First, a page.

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Trust or not: the role of self-construal in the perceptions of trustworthiness toward salesclerks

People usually have favorable evaluations when incoming information matches with their self view, which has been evidenced in cross-cultural research on advertisement appeals. However, the current paper demonstrates a counterintuitive finding in a retailing context. Results show that when an interdependent self-construal is made salient situationally, individually focused persuasion attempts (i.e. uniqueness) have a more positive impact on consumers’ trustworthiness toward the salesclerk and need for uniqueness than interpersonally focused persuasion attempts (i.e. connectedness). However, when an independent self-construal is activated situationally, persuasion attempts used by a salesclerk have no influence on consumers’ perceptions of trustworthiness toward the salesclerk and need for uniqueness. Five studies are presented that test these propositions and investigate their underlying processes. Study 1 conducted in Canada supported the hypothesized effects. Study 2 provided evidence for the robustness of the effect observed in Study 1 by conducting a similar experiment in China. Study 3, a field study, further supported the propositions when measuring self-construal as an individual difference. Study 4 provided support for the proposed underlying mechanism. That is, the observed effect in Study 1, 2 & 3 is due to persuasion knowledge through deliberate processing. Study 5 extended this result by recruiting participants from four different countries (France, Canada, China, and Israel).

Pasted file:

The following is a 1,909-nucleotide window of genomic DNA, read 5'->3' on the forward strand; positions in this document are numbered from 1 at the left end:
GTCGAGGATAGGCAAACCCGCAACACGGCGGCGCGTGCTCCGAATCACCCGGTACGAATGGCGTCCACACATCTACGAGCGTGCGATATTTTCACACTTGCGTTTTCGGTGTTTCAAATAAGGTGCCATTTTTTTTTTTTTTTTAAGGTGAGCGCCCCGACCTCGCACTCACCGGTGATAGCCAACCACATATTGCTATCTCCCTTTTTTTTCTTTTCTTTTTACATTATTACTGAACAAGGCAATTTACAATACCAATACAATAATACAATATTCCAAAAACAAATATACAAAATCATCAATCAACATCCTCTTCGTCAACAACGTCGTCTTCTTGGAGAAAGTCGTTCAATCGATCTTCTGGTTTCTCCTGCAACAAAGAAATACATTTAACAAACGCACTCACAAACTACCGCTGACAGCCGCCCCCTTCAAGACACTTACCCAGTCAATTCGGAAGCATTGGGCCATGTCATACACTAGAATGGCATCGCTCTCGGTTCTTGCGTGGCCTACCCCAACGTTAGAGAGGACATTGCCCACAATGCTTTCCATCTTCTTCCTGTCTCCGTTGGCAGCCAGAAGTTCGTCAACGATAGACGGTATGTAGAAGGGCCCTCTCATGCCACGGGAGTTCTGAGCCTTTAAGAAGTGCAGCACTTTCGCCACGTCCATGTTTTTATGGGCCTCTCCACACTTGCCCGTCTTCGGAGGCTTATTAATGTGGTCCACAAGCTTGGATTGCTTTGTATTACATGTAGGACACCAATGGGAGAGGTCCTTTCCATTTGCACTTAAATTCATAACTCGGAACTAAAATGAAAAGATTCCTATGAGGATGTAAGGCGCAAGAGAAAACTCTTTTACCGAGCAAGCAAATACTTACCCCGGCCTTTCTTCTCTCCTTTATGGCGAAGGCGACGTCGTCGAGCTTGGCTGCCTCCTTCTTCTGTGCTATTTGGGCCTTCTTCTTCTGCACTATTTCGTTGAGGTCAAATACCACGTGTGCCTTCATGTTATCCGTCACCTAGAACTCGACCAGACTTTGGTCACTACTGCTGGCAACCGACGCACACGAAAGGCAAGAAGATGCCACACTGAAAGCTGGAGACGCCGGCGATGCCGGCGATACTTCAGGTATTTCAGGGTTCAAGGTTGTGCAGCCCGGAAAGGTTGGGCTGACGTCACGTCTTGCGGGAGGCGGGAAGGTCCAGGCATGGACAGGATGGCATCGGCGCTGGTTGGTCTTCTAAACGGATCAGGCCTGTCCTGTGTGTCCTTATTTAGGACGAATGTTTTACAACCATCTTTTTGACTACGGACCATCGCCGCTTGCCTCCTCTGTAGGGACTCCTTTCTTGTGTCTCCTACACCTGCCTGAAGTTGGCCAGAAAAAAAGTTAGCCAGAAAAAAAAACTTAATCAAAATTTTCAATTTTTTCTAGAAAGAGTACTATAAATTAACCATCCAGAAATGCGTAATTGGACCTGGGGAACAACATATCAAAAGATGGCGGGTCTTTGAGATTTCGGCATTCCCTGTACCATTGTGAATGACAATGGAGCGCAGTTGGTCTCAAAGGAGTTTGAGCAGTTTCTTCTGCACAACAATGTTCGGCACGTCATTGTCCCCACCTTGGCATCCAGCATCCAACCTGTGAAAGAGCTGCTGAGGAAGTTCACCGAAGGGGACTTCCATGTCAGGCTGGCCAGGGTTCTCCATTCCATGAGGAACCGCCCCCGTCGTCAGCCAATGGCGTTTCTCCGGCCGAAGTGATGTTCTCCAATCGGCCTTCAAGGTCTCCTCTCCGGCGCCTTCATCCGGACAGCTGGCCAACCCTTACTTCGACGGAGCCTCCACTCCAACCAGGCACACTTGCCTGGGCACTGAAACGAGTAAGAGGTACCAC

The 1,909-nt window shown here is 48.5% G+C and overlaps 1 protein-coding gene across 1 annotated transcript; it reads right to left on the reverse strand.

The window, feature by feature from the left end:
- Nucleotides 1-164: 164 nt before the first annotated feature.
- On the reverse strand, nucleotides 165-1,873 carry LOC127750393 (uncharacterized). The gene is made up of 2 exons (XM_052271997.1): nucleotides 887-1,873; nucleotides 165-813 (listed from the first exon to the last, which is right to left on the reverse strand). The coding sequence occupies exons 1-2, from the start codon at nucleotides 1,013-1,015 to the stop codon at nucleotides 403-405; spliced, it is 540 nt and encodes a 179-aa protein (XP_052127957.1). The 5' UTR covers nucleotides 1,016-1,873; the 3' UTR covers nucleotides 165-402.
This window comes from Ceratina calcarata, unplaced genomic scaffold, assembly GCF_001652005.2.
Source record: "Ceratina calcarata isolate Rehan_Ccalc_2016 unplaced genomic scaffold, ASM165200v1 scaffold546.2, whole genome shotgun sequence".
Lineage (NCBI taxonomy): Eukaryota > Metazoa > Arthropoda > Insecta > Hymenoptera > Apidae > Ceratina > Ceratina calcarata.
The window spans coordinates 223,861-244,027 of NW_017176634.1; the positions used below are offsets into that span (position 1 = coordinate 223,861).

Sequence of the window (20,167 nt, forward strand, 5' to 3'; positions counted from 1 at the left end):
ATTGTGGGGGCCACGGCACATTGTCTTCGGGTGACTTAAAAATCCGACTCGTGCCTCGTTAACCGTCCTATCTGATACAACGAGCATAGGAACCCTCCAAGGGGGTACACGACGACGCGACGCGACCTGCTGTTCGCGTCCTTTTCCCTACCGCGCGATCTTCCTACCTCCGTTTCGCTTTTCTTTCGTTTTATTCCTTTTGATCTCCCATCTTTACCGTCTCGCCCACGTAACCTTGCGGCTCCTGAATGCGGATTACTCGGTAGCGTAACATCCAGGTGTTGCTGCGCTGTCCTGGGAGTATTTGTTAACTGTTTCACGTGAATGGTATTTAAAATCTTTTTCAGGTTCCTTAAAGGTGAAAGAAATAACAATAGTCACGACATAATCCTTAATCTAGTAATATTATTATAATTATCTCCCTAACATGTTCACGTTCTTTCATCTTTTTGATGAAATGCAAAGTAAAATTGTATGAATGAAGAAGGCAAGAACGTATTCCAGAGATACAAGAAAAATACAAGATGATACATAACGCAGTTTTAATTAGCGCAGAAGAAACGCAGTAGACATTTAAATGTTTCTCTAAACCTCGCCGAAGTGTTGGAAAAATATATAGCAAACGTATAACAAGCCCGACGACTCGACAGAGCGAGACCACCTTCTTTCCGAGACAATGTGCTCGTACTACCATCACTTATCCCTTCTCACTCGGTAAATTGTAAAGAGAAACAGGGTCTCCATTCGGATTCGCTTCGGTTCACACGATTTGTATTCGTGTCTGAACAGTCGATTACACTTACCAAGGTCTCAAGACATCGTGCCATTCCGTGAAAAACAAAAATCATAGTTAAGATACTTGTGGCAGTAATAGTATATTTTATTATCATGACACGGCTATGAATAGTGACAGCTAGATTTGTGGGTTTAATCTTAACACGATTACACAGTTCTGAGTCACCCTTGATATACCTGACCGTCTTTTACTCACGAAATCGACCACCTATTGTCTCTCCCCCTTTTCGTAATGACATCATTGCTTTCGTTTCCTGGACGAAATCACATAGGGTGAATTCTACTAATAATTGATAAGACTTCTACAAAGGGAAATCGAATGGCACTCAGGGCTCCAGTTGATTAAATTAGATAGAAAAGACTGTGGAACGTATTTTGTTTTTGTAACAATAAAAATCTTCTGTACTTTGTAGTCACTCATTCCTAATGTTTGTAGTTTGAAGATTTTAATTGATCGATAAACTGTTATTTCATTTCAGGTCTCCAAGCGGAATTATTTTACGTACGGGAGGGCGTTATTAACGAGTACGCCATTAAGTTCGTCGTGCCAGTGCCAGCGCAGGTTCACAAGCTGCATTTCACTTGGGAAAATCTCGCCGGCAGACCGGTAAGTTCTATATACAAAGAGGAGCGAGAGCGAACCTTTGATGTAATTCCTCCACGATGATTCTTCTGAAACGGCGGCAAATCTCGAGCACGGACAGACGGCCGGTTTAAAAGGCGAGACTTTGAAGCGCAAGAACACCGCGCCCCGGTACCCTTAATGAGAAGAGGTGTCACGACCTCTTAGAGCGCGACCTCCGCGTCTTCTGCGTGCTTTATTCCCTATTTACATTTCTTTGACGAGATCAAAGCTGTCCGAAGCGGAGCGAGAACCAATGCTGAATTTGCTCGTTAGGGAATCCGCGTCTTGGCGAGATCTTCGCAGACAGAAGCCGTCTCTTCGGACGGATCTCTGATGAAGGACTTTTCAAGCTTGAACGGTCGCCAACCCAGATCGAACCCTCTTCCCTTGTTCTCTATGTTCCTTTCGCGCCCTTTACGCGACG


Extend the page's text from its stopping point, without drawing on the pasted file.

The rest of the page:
Date12 June 2012
CreatorsGuo, Wenxia
ContributorsMain, Kelley (Marketing), Smith, Malcolm (Marketing) Feltham, Tammi (Textile Sciences) Friestad, Marian (Marketing, University of Oregon)
Source SetsLibrary and Archives Canada ETDs Repository / Centre d'archives des thèses électroniques de Bibliothèque et Archives Canada
Detected LanguageEnglish

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